The Parking Lot Movie is to parking lot attendants what Clerks was to register jockeys. And dare I say it? The Parking Lot Movie is better.
“Parking lot attendant” isn’t the job most parents dream of for their kids, but for those who end up working in Charlottesville Virginia’s Corner Parking Lot it’s more than just a dead end job on the way to a dead end life – it’s a lesson in humanity and everything that’s wrong with it. Located a stone’s throw from the University of Virginia and tucked in behind an occasionally foul-smelling restaurant just off Main St, the assortment of overeducated attendants who work there have to deal with throngs of drunken frat boys, jackass vandals, and SUV-driving assholes who either take off without paying or fight them over sums as low as $0.40. Fortunately in this establishment the normally agreed upon rules of customer service don’t exist. Disrespect the staff and face the consequences.
The backgrounds of the men who have manned the booth (there have been approximately 10 women out of the hundred or so people who have worked there since it opened in 1986 but none appear in the movie) are educated and intelligent. One is an anthropology prof, one is a chief librarian at a Natural History Museum, some are musicians, a few are students, and all are wise-asses. It’s these guys, along with benevolent owner Chris Farina (who says “it’s not about how I treat the customers, it’s about how I treat the employees”) that make this movie, and this parking lot, what it is.
With a lot of time on their hands they have a chance to contemplate the unique facets of their place of business and as a result have a lot of amusing and occasionally insightful things to say – both about the job and the microcosm of humanity that’s displayed within it. At the CPL it’s “us versus them,” and the battle is fierce. Farina makes it a habit to hire eloquent post-grad types who aren’t just going to sit back and let people be douchebags. He allows them to handle difficult situations in a way they see fit and in return they offer him their fierce loyalty. Just listen to any one of the staff members describe (or in some cases put their lives at risk by chasing) the jerks who drive out without paying and it’s clear that to these guys it’s about more than just getting the money. It’s about respect, honor, and decency toward your fellow man.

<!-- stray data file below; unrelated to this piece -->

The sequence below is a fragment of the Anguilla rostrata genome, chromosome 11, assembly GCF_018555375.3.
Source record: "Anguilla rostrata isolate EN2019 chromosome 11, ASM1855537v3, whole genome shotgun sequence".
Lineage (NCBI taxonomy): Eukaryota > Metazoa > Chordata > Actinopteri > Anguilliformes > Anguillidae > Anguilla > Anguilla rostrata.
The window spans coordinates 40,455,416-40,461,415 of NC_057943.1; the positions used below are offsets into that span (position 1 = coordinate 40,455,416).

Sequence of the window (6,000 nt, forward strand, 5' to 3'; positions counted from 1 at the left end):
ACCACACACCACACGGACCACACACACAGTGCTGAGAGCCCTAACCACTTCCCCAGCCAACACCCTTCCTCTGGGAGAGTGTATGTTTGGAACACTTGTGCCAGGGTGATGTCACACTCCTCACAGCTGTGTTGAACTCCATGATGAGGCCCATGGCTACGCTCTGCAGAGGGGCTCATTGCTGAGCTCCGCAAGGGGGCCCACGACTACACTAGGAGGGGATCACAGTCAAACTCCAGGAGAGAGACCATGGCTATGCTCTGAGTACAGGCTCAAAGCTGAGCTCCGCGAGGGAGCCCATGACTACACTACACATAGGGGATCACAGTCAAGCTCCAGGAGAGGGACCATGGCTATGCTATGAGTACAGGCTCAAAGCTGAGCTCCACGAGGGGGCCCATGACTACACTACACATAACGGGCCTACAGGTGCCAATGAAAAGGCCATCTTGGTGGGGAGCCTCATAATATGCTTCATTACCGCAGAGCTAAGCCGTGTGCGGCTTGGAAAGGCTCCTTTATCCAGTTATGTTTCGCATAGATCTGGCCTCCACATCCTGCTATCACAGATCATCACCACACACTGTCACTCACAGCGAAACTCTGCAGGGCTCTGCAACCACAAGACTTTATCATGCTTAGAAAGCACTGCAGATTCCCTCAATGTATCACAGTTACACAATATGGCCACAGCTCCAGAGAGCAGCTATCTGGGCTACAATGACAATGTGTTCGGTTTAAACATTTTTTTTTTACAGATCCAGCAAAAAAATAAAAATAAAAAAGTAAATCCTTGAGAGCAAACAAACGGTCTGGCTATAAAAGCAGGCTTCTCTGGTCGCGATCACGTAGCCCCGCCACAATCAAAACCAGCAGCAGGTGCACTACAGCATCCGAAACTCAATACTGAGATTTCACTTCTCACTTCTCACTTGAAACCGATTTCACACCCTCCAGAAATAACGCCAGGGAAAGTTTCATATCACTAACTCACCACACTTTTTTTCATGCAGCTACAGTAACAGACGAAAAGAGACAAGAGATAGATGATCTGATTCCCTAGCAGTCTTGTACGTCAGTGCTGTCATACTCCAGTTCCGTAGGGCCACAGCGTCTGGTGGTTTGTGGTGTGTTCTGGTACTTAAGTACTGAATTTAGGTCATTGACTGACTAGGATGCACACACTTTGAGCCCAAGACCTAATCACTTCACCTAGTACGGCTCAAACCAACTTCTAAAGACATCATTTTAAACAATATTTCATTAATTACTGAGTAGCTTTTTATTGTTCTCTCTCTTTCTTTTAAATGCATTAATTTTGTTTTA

Director Meghan Eckman mixes testimony from employees past and present and presents a group who has become a band of brothers of sorts. Some stay for years, while for others it’s just a stop on the path to self-fulfillment. One employee quips, “we were capable of great things, but none of us would ever achieve them,” but that’s not really the case. The film concludes with a wrap up of who ended up where which demonstrates the broad range of careers successfully embarked upon post CPL – despite what some of the customers may have assumed about their blue-collar associates.
Overall the film moves along at a decent pace and keeps the audience in stitches. The only real misstep is with the musical finale that’s funny for about 10 seconds but gets old really fast. All in all the movie makes a pretty convincing case for the parking lot as a representation of all that’s wrong (and some of what’s right) with humanity, and anyone who’s ever worked in a dead end customer service job is bound to appreciate it.
The Upside: A hilarious cast of characters will keep you laughing throughout.
The Downside: The mock rap at the end is more irritating than funny.
On the Side: Since it opened in 1986 Chris Farina has only fired one person – a fellow who was a little too fond of the drink and had regular trouble staying awake. He’s also a friend of the assistant director’s who swears he’s now on the straight and narrow.